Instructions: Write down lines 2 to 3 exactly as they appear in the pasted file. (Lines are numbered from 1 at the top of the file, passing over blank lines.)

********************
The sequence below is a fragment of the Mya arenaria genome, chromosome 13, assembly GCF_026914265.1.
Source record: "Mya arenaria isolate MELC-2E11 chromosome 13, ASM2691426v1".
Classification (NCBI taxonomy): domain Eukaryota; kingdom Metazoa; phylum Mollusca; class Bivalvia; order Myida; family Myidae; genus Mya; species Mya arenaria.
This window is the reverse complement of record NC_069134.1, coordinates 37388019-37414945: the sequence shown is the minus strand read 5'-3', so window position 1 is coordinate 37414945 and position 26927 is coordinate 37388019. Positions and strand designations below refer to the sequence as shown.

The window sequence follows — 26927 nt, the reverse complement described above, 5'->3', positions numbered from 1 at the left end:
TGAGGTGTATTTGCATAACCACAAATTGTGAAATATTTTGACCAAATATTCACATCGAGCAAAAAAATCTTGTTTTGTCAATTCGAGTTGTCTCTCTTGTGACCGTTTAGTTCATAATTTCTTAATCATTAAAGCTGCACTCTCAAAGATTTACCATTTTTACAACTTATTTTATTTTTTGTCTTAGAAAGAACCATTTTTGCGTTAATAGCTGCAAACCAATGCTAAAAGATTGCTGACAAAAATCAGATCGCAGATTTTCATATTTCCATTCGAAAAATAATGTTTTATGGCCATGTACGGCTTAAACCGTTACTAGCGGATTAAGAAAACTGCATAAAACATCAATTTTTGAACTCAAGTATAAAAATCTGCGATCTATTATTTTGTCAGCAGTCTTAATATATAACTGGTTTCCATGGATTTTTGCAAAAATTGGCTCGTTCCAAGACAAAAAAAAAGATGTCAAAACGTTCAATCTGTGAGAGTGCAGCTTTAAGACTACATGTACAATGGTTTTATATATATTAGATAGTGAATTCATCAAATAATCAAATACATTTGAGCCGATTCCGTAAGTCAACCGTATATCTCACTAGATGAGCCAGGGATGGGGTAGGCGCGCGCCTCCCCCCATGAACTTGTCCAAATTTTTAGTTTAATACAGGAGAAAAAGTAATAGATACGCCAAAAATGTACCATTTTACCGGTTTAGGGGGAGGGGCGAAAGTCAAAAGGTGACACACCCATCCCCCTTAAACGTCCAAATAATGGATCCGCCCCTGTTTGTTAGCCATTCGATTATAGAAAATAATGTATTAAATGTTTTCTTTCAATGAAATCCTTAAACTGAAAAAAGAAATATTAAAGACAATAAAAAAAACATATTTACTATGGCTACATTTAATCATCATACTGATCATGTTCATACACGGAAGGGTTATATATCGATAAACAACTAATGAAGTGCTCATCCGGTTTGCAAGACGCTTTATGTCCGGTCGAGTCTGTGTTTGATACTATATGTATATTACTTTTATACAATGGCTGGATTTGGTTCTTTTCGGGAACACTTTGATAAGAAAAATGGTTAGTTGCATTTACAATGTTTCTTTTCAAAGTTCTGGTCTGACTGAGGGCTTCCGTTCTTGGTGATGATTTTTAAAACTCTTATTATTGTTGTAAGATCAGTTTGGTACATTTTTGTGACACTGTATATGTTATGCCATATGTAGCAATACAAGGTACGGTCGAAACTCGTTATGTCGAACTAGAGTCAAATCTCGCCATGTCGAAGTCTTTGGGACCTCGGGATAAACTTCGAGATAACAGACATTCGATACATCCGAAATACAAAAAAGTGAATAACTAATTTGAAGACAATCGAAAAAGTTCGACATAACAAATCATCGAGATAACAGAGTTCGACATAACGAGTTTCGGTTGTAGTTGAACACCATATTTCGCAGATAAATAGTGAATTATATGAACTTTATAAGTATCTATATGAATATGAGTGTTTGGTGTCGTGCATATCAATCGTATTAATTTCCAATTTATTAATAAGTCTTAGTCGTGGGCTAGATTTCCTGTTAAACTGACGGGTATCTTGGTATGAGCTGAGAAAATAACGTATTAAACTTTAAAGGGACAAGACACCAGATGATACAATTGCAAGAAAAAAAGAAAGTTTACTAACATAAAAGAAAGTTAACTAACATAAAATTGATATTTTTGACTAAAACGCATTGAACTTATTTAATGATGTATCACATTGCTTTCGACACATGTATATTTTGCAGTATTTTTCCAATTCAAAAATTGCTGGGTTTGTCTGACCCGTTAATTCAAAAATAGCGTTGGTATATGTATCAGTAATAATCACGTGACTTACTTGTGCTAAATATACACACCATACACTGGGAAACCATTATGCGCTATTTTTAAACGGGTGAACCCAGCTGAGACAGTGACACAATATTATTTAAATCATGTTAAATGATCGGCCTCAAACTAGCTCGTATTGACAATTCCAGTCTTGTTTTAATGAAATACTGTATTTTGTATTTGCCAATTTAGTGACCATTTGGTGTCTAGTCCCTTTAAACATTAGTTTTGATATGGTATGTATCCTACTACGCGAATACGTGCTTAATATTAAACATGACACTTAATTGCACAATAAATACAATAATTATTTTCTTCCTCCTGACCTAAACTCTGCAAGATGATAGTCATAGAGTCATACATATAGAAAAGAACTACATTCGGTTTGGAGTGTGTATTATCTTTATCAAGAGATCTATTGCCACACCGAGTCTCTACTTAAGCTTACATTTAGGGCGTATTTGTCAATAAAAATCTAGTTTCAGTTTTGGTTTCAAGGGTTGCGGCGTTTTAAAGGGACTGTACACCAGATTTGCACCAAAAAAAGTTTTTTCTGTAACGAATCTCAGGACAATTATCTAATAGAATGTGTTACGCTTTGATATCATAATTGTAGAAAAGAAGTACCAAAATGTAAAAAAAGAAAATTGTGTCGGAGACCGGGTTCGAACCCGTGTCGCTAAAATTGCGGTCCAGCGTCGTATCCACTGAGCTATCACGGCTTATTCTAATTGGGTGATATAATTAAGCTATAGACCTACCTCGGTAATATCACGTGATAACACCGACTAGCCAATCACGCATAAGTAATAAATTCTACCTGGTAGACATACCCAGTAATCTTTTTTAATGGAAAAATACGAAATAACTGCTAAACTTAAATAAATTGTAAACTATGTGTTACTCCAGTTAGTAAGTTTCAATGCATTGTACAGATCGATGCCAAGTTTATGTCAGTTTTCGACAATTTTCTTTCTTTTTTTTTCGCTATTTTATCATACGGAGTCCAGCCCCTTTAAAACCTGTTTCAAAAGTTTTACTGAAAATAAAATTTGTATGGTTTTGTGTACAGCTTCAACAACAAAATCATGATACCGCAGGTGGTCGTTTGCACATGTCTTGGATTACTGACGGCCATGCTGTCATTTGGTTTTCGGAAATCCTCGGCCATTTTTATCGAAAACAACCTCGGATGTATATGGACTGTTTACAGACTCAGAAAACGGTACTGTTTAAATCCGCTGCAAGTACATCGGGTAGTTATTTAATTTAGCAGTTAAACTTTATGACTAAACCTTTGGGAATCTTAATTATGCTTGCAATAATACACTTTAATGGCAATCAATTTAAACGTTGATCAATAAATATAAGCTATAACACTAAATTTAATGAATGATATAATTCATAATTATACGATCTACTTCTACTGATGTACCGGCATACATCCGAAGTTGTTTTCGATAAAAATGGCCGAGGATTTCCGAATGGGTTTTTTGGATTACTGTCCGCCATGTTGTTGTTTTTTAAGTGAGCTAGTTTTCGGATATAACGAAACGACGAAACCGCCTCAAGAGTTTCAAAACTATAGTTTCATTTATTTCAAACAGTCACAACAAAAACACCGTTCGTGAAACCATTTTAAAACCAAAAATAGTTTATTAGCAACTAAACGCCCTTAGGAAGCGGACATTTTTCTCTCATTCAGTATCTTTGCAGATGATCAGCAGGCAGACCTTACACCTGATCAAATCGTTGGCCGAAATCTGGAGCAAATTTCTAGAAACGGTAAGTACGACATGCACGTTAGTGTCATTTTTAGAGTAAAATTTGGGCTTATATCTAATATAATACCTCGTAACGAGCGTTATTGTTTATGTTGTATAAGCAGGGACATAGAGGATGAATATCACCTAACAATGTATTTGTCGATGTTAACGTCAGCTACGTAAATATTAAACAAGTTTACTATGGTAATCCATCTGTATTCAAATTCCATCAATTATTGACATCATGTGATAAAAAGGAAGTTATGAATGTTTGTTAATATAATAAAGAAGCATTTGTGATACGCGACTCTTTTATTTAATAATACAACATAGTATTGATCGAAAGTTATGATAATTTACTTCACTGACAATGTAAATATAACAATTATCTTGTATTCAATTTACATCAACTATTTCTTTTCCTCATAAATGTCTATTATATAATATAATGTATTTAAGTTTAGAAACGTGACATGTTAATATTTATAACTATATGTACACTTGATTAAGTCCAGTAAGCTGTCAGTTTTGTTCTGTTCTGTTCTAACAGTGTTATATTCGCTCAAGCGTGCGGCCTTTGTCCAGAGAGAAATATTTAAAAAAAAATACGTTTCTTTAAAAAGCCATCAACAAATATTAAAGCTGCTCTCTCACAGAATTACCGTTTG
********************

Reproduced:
Source record: "Mya arenaria isolate MELC-2E11 chromosome 13, ASM2691426v1".
Classification (NCBI taxonomy): domain Eukaryota; kingdom Metazoa; phylum Mollusca; class Bivalvia; order Myida; family Myidae; genus Mya; species Mya arenaria.